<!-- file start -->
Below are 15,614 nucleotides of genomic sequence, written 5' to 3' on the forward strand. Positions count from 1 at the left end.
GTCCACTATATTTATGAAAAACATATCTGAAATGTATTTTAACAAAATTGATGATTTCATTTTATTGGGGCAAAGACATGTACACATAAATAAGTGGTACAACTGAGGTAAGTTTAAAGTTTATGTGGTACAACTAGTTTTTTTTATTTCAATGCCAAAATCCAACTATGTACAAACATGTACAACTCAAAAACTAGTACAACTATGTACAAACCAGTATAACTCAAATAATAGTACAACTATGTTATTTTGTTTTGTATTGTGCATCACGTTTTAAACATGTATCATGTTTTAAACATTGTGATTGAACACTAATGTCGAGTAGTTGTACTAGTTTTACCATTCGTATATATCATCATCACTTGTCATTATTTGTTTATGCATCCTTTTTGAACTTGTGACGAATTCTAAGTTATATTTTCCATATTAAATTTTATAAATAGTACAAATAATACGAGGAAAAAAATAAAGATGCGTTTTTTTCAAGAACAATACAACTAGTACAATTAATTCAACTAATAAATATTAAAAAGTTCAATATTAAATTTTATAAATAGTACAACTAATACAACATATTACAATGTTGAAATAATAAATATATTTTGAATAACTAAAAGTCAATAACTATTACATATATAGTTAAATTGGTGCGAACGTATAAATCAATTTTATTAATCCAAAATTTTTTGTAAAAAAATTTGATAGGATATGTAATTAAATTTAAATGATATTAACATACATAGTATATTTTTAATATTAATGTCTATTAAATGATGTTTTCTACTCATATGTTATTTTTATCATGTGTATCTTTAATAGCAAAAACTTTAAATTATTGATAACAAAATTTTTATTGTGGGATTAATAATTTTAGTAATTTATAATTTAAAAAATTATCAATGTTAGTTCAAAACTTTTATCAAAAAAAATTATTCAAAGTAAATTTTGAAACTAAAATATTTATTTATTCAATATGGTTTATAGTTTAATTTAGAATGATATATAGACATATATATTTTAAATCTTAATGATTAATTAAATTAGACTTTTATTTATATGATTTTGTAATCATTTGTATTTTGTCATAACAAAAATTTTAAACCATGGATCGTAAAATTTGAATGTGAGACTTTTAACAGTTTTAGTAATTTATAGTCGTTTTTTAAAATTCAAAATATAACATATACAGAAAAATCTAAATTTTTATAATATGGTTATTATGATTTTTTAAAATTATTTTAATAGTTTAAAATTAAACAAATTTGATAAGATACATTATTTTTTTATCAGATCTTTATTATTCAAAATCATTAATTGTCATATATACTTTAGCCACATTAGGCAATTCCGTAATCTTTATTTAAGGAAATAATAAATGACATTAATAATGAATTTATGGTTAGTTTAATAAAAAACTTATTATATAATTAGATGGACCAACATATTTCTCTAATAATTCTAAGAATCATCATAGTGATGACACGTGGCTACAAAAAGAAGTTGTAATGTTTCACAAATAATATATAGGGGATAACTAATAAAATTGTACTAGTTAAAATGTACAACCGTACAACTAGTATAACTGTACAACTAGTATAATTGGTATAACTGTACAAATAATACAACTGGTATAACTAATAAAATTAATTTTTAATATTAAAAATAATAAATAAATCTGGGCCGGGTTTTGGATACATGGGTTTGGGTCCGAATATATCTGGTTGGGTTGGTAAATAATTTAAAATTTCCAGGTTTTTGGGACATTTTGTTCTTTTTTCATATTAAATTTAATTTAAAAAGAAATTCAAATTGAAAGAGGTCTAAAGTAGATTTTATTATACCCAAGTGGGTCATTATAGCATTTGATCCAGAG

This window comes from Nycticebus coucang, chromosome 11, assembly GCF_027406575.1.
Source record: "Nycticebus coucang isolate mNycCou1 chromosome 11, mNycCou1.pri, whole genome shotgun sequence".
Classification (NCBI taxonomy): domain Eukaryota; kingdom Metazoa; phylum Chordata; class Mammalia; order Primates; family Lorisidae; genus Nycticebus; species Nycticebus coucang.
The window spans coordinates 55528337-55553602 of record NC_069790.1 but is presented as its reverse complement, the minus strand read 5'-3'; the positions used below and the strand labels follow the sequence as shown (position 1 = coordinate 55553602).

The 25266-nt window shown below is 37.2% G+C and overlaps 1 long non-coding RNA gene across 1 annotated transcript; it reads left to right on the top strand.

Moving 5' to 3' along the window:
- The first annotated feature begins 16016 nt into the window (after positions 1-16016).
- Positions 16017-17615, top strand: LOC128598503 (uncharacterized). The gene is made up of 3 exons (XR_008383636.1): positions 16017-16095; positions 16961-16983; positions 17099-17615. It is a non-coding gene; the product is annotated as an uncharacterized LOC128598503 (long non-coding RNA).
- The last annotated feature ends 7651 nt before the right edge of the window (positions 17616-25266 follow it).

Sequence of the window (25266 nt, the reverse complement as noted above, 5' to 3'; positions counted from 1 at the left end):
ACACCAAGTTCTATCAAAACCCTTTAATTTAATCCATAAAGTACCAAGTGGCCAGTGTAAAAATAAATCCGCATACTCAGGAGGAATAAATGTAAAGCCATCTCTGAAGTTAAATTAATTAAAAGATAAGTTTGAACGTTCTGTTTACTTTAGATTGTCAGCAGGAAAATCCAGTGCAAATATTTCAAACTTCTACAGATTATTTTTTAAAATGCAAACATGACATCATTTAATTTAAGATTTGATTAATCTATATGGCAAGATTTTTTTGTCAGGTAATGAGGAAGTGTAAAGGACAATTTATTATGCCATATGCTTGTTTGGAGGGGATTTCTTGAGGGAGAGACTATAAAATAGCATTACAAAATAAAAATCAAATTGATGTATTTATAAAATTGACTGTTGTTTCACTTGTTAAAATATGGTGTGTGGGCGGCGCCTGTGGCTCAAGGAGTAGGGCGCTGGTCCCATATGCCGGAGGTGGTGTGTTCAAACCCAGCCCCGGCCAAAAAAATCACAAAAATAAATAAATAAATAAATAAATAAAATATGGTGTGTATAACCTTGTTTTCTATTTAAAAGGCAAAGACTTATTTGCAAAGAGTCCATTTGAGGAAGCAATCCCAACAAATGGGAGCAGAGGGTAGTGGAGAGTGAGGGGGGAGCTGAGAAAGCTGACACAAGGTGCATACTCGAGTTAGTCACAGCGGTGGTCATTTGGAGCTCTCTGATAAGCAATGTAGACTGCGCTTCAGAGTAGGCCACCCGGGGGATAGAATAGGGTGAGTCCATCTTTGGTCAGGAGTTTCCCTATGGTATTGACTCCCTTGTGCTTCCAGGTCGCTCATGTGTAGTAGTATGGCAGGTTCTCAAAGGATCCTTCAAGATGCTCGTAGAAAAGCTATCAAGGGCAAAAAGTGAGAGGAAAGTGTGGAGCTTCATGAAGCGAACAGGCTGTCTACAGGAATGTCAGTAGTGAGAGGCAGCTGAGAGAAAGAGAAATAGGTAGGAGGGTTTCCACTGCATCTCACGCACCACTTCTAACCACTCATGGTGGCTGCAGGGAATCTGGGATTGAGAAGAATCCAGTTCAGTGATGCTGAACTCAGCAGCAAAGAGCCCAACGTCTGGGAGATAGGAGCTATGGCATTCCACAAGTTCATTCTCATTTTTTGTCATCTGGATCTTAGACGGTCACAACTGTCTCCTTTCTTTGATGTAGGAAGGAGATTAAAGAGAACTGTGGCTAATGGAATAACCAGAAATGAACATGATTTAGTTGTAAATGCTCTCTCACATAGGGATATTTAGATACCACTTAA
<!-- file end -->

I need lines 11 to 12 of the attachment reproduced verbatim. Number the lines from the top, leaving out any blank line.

- The last annotated feature ends 7651 nt before the right edge of the window (positions 17616-25266 follow it).

Sequence of the window (25266 nt, the reverse complement as noted above, 5' to 3'; positions counted from 1 at the left end):